A string quartet is more than the sum of its component parts. To achieve success, an ensemble will usually have played together for years, and in the course of this have developed an intimate rapport and almost instinctual partnership. The importance of this mutual understanding is brought out in Vikram Seth’s novel An Equal Music, and is a feature of the most celebrated quartets (Quartetto Italiano, the Alban Berg, Takács and Tokyo Quartets etc.). When a new player has to be drafted in, it usually requires a period of months, even years for the ensemble to bed down fully.

Monday night’s fine concert by the Modigliani Quartet was therefore a success against the odds. The Modigliani Quartet is still a relatively young ensemble, having been in existence for just a dozen years, but it has quickly achieved widespread recognition. Shortly before embarking on their current tour of Australia, the cellist was injured and replaced at short notice by Christophe Morin, himself sporting a black medical glove on his left hand. The change in line-up led to some enforced alterations to the program. This prudence had its rewards: Morin fitted into the group almost seamlessly, with little indication that he wasn’t a regular member.

Appropriately, the first notes heard were from the cello, a rich repeated B flat that starts Haydn’s Op.50 no. 1. This composer has been central to the group’s discography, and they showed an affinity for the different aspects of his style. The first movement had both limpidity and energy, while the variations in the second movement were each given an individual character. In the third movement the players had particular fun with the clockwork rhythms of the trio, with the places where the melody bobs between the two violins sensationally precise. The finale was dashed off with sparkling verve, checked only by a brief slower passage in the middle. Whether one was looking for fun or shapely phrasing, this performance delivered.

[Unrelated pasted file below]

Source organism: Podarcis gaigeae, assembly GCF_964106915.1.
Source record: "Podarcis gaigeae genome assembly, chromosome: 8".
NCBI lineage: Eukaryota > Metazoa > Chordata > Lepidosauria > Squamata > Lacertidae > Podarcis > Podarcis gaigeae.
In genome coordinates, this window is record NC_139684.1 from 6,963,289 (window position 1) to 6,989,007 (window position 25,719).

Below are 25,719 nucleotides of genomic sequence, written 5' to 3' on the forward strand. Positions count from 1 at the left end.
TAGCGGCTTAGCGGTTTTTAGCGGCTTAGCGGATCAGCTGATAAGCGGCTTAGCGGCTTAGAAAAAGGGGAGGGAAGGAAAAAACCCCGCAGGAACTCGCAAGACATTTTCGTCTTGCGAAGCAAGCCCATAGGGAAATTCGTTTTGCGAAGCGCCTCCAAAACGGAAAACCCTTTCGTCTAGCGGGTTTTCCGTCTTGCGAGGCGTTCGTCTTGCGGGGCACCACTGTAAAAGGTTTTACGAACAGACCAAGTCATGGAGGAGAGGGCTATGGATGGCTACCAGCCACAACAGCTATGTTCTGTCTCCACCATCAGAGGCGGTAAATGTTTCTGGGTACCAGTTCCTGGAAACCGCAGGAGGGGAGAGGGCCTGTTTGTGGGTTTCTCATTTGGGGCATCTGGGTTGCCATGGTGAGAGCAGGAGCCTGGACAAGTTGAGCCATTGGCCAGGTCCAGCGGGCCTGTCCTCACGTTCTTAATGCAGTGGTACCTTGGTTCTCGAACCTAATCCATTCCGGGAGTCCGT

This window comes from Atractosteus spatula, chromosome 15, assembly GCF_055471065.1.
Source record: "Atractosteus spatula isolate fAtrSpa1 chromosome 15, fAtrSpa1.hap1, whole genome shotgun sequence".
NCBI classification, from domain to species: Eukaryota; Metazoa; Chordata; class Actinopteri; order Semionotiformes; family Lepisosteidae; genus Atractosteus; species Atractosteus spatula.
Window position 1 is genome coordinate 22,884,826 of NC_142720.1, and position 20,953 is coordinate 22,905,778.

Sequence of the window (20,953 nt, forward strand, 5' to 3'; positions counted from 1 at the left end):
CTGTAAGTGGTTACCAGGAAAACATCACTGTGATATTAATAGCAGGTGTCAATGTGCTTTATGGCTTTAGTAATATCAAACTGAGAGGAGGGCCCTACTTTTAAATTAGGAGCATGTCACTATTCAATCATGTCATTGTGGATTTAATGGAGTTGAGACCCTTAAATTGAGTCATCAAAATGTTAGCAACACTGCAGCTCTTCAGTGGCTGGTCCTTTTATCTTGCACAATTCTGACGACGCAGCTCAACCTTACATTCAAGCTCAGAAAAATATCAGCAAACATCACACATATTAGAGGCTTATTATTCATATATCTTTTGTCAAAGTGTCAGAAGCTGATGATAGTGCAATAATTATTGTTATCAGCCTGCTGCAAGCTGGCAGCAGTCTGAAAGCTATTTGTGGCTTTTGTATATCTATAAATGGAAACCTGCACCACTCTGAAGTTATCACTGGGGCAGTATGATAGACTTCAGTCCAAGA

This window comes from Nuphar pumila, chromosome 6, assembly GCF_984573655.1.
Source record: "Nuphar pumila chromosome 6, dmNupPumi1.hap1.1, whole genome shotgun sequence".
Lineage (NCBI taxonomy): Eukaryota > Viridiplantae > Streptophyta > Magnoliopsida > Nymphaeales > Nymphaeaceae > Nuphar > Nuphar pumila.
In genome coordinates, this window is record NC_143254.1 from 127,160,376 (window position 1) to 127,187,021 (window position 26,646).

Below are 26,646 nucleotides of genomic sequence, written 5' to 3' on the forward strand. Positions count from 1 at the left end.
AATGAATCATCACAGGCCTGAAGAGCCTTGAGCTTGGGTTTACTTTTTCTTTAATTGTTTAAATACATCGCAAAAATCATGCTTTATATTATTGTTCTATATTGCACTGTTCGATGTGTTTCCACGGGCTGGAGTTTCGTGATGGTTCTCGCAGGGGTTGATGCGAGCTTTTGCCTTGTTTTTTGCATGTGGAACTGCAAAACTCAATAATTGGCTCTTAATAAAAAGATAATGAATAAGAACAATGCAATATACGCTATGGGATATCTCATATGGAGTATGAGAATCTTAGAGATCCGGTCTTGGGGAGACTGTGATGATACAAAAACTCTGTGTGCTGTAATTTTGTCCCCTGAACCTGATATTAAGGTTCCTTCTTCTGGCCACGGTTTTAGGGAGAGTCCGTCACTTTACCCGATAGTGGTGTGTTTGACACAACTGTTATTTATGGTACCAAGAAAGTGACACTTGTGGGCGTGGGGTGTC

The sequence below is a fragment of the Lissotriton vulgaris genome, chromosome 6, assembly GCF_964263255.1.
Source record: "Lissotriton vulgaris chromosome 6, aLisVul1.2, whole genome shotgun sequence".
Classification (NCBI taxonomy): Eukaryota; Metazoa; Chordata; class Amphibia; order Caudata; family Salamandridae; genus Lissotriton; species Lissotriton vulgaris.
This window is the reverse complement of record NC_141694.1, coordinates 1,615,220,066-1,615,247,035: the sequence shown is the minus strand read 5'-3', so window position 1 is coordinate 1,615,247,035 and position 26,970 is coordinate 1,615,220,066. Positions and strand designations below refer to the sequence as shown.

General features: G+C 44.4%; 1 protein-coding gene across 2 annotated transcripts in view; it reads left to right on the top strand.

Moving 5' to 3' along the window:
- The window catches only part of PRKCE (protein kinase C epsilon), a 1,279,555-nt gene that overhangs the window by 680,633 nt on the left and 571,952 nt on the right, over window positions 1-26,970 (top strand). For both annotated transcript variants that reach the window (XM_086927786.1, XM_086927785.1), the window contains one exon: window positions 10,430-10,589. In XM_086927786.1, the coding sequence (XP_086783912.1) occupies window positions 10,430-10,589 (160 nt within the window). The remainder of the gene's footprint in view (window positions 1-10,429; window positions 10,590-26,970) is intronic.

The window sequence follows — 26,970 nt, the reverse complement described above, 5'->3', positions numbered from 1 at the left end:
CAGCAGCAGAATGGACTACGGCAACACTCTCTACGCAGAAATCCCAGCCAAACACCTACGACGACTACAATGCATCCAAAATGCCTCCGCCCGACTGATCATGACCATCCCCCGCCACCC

Shostakovich’s First, as first violinist Philippe Bernhard explained, is rather less acerbic than the rest of his quartet output. The first theme, for instance, is mostly consonant, with just a few momentary smudges confirming its twentieth-century origins. The players caught the strange mixture of soul and whimsicality in the second theme well (ostinato repeated notes in the viola, cello swoops and singing first violin). The viola opening of the second movement was particularly fine, and the perpetual-motion start to the third was appropriately edgy. The humorous ending of the third movement was followed by a muscular rendition of the finale.

After the break, the group tackled Schubert’s Quartetsatz, and deftly moved from the nervous opening (foreshadowing the texture at the outset of the “Unfinished” Symphony) to the lyrical second idea which follows shortly afterwards. The later move to G major was dramatic, and overall the players seemed comfortable with the not-inconsiderable technical demands and the emotional range required.

Throughout Dvořák’s Twelfth Quartet, the commitment of the Modigliani Quartet was almost palpable: the pentatonic freshness of the main material in the first and last movements was particularly delicious. In the second, the lower three instruments created an attractive rocking bed of sound, over which the first violin sang its sad modal song. The players worked up to a satisfying climax, and the final statement of the melody by the cello sounded like a melancholy reflection on the past before the bleak ending. The third movement swapped between perky main material and more angsty minor trio sections. In the finale we had both plenty of drive and a heartfelt chorale (which just escaped being maudlin).

For an encore the players gave us the second movement of Haydn’s String Quartet in F Op.3 no. 5, although modern scholars now believe this set published under Haydn’s name was actually written by Roman Hofstetter. This complicated backstory wasn’t mentioned by Bernhard, who simply introduced it as a ‘lullaby’ to calm the audience after the excitement of the Dvořák. The brisk tempo seemed at odds with what one normally associates with this genre, and in fact, the movement is more usually described as a Serenade. This certainly fits better with the texture: the charming first-violin melody supported by pizzicato lower parts recalls an amorous evening song accompanied by guitar, an impression furthered by the fact that the second violin and viola were plucked in banjo position. In any case, the mismatch between the stated designation and what was heard didn’t seem to worry the audience, who responded warmly to the exquisite rendition.